Their conversation brought the journalist to his knees
The Argentinian reporter Alfredo Leuco had written Pope Francis an open letter in which he respectfully questioned the Pope for having received President Cristina Kirchner during her electoral campaign: here is the Pope’s moving answer.
Alfredo Leuco was celebrating his 60th birthday in the port city of Saint Peter in the province of Buenos Aires when he received a message via Whatsapp from St. Peter’s in Rome.
Guillermo Karcher, an Argentinian protocol officer in the Vatican and a close associate of Pope Francis, asked Karcher for his email address and told him that Pope Francis had read his open letter to the Pope, in which Leuco communicated to Francis that he, along with various other journalists and, according to him, a great segmnet of public opinion, disagreed with the pope’s decision to receive [Argentine President] Cristina Kirchner, this time in the context of her electoral campaign.
A few minutes later, Leuco saw that he had voicemail from a call that he couldn’t receive due to poor cell phone reception. As the message said, it was from “Father Bergoglio, Francis,” to thank him for his letter. A few hours later the phone call came through and they were able to converse.
Both on his program on Radio Mitre, Tiene la Palabara, and on the program which he recently started hosting on the Argentinian TV network TN with his son Diego (also a journalist), Los Leucos, Alfredo Leuco shared some of the details of a conversation that almost made the journalist faint.
Leuco’s long message, initially read as an editorial piece on his radio program on Thursday, April 9, quickly created a polemic on social networks and other journalistic media.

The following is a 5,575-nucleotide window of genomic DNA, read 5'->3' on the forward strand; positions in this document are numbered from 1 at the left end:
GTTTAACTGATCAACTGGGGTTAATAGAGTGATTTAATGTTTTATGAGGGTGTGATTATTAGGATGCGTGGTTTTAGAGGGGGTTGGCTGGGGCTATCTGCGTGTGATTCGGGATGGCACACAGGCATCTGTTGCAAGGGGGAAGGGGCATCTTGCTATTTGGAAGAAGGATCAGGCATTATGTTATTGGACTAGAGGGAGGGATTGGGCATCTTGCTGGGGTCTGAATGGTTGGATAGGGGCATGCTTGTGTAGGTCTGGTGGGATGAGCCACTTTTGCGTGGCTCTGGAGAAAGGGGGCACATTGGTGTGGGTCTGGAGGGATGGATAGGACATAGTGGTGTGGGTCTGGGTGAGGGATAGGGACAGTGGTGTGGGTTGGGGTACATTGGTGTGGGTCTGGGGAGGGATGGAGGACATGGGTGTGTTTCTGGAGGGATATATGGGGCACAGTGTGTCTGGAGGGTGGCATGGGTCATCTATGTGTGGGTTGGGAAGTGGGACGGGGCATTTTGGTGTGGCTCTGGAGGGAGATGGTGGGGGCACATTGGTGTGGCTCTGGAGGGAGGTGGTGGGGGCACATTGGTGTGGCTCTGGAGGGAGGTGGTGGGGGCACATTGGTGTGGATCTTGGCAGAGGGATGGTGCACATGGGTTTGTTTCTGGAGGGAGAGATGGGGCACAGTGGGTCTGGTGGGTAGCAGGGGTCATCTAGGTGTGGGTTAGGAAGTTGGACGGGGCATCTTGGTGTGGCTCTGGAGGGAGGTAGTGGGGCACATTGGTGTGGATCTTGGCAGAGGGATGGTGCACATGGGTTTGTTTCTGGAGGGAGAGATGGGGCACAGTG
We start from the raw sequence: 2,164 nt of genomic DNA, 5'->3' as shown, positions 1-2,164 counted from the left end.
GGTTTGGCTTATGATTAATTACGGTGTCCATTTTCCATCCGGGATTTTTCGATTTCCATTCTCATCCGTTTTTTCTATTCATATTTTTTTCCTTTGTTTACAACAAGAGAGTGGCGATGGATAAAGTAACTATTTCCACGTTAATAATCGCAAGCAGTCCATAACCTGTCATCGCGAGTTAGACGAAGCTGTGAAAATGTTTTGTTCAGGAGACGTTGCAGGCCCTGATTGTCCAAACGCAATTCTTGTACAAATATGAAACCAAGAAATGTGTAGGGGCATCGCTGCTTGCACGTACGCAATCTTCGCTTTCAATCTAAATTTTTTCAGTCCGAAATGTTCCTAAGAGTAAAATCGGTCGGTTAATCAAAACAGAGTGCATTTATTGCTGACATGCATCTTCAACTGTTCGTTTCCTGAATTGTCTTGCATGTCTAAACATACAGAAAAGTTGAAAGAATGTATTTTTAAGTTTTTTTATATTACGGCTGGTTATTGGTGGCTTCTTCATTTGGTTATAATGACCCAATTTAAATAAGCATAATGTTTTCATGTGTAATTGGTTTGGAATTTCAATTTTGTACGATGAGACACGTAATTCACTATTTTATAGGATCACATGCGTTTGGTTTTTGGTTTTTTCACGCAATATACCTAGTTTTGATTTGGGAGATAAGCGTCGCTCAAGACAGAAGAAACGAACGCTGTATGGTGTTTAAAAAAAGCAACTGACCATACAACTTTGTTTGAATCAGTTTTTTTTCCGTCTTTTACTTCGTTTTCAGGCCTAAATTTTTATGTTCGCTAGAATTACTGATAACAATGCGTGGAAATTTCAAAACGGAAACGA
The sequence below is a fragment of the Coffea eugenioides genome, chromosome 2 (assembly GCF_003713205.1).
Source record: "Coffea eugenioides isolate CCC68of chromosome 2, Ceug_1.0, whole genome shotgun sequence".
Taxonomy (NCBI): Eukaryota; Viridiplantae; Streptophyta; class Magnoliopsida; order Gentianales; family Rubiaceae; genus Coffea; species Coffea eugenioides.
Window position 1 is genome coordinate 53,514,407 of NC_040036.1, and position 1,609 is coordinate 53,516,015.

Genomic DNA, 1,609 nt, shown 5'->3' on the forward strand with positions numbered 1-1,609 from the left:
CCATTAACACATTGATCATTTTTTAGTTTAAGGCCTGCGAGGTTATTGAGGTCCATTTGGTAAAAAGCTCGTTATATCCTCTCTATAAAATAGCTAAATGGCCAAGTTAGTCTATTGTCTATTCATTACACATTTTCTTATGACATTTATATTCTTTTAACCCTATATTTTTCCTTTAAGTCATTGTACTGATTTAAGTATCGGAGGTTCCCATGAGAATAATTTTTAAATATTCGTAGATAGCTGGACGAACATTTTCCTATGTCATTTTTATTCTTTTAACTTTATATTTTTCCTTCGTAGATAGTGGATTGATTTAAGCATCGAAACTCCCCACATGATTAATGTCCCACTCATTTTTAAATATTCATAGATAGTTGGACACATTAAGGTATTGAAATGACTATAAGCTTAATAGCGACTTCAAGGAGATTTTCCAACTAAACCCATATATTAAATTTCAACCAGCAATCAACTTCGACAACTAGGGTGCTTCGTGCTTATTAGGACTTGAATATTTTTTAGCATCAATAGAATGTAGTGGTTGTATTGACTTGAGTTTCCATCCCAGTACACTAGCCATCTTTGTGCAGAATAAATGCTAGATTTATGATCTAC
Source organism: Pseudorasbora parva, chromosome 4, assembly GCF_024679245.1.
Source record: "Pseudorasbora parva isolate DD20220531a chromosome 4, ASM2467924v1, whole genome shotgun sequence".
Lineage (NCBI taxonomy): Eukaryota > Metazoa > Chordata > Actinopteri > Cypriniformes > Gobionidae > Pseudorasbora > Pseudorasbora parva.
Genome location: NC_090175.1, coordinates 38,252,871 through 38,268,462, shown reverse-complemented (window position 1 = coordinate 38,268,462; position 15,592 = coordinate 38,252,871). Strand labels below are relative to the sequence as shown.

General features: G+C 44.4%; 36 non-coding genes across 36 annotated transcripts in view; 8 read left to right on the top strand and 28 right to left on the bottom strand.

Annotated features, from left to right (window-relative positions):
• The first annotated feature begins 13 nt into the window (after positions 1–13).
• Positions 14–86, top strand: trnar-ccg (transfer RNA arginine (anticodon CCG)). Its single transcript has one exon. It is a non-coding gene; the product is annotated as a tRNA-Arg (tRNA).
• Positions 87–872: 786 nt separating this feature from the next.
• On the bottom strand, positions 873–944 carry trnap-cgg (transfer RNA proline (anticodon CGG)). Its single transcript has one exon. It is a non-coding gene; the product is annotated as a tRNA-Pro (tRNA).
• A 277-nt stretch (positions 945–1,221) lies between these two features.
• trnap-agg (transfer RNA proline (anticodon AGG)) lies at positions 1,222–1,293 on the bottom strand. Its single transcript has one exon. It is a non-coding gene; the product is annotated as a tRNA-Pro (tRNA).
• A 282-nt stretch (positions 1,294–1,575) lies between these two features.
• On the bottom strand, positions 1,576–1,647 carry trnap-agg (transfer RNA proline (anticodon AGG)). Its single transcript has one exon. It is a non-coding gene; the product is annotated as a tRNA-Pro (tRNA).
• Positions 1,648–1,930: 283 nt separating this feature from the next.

Leuco introduced himself saying, “I am not a believer, but I admire believers. And I believe in you and in the values you preach; in your Franciscan austerity, in your defense of the weakest and poorest, in coherence of life and thought, in your bid to create peace in the world and fraternal ecumenism among religions.”
These statements by Leuco are sincere and recognized as such, given that he doesn’t usually voice baseless commentaries on the Church, which are so common among famous political journalists.
“You confess that you are a sinner. You recognize that you are not God and therefore are not perfect. That gives me courage to express to you my humble disagreement with your decision to receive a visit from Cristina Fernández de Kirchner for a fifth time. I am a journalist; I seek the truth, although I may never discover it completely, and my mission in life is to recount what happens or what I believe is happening and what I think about things,” he continued.
“I trust you can forgive my audacity. But down here, at the end of the earth and with my feet on the ground, I can tell you that a great number of Argentinians are upset, disgusted or disillusioned with the new visit that you scheduled for Cristina on June 7,” Leuco continued.